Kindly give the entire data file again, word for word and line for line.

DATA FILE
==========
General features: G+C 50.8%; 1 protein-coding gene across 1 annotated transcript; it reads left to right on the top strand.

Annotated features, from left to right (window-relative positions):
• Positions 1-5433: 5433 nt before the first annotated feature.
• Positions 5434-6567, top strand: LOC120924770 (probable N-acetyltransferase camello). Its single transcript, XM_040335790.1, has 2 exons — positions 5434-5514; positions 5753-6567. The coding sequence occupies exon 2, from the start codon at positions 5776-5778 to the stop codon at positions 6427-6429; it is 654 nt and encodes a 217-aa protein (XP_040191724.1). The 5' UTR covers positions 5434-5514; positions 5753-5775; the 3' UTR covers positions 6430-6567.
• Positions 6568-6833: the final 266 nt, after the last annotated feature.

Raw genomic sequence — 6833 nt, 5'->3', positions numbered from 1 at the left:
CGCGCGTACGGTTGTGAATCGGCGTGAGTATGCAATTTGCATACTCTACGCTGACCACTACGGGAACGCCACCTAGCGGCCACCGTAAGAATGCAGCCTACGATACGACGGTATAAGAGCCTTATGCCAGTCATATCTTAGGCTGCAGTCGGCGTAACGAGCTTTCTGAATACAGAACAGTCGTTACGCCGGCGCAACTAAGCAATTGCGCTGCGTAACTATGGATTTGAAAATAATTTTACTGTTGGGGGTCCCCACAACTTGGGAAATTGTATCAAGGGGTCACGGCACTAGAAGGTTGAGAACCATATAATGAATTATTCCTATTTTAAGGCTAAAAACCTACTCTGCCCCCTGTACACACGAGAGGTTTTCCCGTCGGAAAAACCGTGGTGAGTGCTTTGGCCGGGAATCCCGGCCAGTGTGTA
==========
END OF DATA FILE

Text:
General features: G+C 50.8%; 1 protein-coding gene across 1 annotated transcript; it reads left to right on the top strand.

Annotated features, from left to right (window-relative positions):
• Positions 1-5433: 5433 nt before the first annotated feature.
• Positions 5434-6567, top strand: LOC120924770 (probable N-acetyltransferase camello). Its single transcript, XM_040335790.1, has 2 exons — positions 5434-5514; positions 5753-6567. The coding sequence occupies exon 2, from the start codon at positions 5776-5778 to the stop codon at positions 6427-6429; it is 654 nt and encodes a 217-aa protein (XP_040191724.1). The 5' UTR covers positions 5434-5514; positions 5753-5775; the 3' UTR covers positions 6430-6567.
• Positions 6568-6833: the final 266 nt, after the last annotated feature.

Raw genomic sequence — 6833 nt, 5'->3', positions numbered from 1 at the left:
CGCGCGTACGGTTGTGAATCGGCGTGAGTATGCAATTTGCATACTCTACGCTGACCACTACGGGAACGCCACCTAGCGGCCACCGTAAGAATGCAGCCTACGATACGACGGTATAAGAGCCTTATGCCAGTCATATCTTAGGCTGCAGTCGGCGTAACGAGCTTTCTGAATACAGAACAGTCGTTACGCCGGCGCAACTAAGCAATTGCGCTGCGTAACTATGGATTTGAAAATAATTTTACTGTTGGGGGTCCCCACAACTTGGGAAATTGTATCAAGGGGTCACGGCACTAGAAGGTTGAGAACCATATAATGAATTATTCCTATTTTAAGGCTAAAAACCTACTCTGCCCCCTGTACACACGAGAGGTTTTCCCGTCGGAAAAACCGTGGTGAGTGCTTTGGCCGGGAATCCCGGCCAGTGTGTA